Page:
Breathing New Life into Death: Amnesia: The Dark Descent
When I was first talking to Less and Peter about how I wanted to write about Horror in video games, I deliberately planned out my approach as a timeline, because I wanted to try to plot a trajectory of how I think the genre has progressed. The most difficult part of doing things that way, however, was arriving at the period roughly encompassing the mid-late 2000s.
In private conversation with them, I confessed: "I'm trying to figure out a way to talk about the latter 2000's without simply saying "everything sucked." Will come back to it."
Having come back to it now, I'm not sure I can think of a better way to summarize my feelings.
Somehow, not longer after the turn of the millenium, the genre seemed to slide into dull repetitiveness. I've talked a little bit about this already in my review of Eternal Darkness: Sanity's Requiem, and how big franchises seemed to take over the mainstream gaming scene. But more than that, gameplay-wise, the shooter took over as the new face of horror.
If you've followed my reviews, you'll notice a conspicuous absence of shooters (with one or two exceptions). Why? Because in my opinion, shooters are not very good horror. Shooters distance you from the horror, literally and figuratively. Literally because popping enemies from a distance with large-calibre weaponry smacks of safety. Figuratively because by virtue of the interface, you are making your player aware of the mortality of the horror around him.
Horror is at its most successful and frightening when not everything is explainable or quantifiable. It's fear of the unknown that drives all our other basic fears. The phobias we experience in daily life (arachnophobia, claustrophobia, even dare I say homophobia) all derive from a confusion or ignorance of our surroundings. Faced with a void we do not comprehend, we fill that void with our invented nightmares: spiders will poison us while we sleep, small spaces will suffocate us, the gays will destroy the fabric of our society.
The majority of "horror" games of the 2000s failed to understand us. They solidified the fear by letting us shoot at it. And so they lost touch with their scary side.
Luckily, while pretenders to terror like Dead Space or The Darkness or Manhunt were revelling in their ability to showcase all new ways of destroying a human body (none of which elicited much of a response me aside from a dull yawn), there were studios quietly working in the background, trying to capture just an ounce of the magic of the classics.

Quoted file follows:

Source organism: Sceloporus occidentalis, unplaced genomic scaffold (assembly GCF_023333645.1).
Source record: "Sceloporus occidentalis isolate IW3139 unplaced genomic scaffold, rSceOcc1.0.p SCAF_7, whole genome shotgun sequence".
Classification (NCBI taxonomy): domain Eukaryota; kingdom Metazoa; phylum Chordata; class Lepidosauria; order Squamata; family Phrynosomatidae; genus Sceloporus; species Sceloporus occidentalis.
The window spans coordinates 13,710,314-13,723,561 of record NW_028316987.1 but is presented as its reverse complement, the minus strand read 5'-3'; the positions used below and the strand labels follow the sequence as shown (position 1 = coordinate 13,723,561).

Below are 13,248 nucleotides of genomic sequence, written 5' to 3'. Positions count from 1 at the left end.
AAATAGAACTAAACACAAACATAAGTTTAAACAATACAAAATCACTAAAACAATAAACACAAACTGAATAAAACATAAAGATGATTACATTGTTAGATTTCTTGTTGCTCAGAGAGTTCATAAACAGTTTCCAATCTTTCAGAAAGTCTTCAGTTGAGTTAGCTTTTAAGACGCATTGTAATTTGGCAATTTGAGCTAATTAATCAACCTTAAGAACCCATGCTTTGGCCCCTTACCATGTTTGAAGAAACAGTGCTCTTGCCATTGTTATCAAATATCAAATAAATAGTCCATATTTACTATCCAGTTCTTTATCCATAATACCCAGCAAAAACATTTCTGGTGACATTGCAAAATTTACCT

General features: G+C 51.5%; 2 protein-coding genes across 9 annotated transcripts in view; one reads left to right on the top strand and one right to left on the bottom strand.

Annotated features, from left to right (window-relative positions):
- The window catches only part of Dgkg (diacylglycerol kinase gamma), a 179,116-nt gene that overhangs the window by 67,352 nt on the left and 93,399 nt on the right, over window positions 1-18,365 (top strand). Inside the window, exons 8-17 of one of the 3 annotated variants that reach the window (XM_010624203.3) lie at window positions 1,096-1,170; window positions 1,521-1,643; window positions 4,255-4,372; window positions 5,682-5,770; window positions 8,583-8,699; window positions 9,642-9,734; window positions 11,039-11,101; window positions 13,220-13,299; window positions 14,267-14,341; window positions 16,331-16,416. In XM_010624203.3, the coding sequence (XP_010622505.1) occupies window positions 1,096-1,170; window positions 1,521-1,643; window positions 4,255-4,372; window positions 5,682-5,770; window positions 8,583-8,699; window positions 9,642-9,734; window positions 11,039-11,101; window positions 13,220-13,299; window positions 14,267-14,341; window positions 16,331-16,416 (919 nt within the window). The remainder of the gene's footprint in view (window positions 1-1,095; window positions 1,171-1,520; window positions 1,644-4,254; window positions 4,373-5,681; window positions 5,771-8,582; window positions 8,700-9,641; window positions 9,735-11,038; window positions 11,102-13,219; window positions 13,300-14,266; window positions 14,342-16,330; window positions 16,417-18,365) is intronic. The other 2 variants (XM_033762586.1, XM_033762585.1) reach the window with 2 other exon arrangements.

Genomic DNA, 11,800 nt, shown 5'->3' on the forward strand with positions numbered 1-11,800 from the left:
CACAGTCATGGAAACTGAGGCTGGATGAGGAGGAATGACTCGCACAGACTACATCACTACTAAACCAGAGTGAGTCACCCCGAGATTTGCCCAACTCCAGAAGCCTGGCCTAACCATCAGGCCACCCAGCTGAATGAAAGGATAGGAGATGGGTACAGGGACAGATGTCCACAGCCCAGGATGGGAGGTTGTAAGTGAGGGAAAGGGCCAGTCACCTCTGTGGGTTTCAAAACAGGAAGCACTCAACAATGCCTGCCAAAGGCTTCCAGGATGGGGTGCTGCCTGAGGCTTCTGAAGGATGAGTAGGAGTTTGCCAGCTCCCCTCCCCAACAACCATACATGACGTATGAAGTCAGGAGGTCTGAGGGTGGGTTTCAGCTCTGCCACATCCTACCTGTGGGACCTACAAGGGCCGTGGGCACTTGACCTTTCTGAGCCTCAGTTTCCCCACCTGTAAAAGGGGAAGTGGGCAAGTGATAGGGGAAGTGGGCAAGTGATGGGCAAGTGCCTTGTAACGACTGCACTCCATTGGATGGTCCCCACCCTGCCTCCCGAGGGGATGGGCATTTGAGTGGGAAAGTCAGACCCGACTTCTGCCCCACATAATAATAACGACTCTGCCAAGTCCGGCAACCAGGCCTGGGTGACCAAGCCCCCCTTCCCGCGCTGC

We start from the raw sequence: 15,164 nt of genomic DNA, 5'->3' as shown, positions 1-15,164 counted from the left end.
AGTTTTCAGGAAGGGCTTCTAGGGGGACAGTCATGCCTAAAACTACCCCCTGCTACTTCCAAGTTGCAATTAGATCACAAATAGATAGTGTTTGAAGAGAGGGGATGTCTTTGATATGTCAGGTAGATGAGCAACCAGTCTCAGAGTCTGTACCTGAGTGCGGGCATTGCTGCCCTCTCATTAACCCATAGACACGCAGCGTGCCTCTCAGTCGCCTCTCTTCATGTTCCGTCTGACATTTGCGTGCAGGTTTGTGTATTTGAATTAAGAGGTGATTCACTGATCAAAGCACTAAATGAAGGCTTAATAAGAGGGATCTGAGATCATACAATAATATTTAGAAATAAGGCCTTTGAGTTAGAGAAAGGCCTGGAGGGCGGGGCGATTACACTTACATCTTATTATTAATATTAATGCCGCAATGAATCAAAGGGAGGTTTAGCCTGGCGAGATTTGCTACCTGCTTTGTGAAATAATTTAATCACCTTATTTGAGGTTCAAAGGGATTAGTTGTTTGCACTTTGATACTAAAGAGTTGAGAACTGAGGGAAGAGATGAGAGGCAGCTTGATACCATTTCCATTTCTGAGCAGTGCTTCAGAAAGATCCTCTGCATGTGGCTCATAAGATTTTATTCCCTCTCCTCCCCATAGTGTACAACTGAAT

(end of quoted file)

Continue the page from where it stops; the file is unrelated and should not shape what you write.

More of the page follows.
One such studio was Frictional Games.
By now, you'll almost definitely have heard of these folks. Their first title, Penumbra: Overture, came out in 2007, and was a modest venture for a company getting its feet wet. A sci-fi horror with isolation and paranoia elements reminiscent of The Thing (the movie, not the execrable video game), Penumbra also featured its own take on combat: a strange, click-and-drag system that required players to manually swing equipped weapons. It did not work well.
Aside from this setback, however, the game was reasonably well-received and fairly well-distributed via the Humble Indie Bundle. The results encouraged Frictional, and they released two followup expansions: Black Plague and Requiem. Black Plague, the first expansion, reduced combat significantly, to the point where it was almost extraneous as a game mechanic. It was also more well received. They were on to something here...
Two years later, Frictional Games released Amnesia: The Dark Descent. And the internet hasn't been the same since.
And Now, the Game
Amnesia: The Dark Descent is a first person puzzle/adventure game that takes place in the mid 19th century, in a Prussian castle. You are Daniel, but aside from that the plot is unknown to you because, as you may have deduced, you have amnesia. You awaken in the upper floors of the aforementioned castle, a trail of blood your only clue to how you got there. As you traverse the empty hallways, you find a note, supposedly from yourself, telling you to kill the master of the castle, Alexander. How and why you must do this is pieced together by recovery of further notes, including pages from a diary you kept of your experiences on an archaeological dig in North Africa.
The puzzles of the game crop up as you try to work your way down to the Inner Sanctum of the castle, where Alexander resides. The castle is in massive disrepair, and several areas are caved-in, flooded, or blocked by various devices and traps that Alexander installed to keep his secrets safe.
In order to overcome these obstacles, you either make use of the environment around you in first-person perspective - pulling switches, moving rocks, etc. - or you recover inventory items that allow you to remove / alter the obstacle blocking your way. As such, like all adventure games, it implements an inventory screen, which is where you may also view your collected notes, journal pages, and mementos (or objectives). It is also where you may view your current state physical and mental health.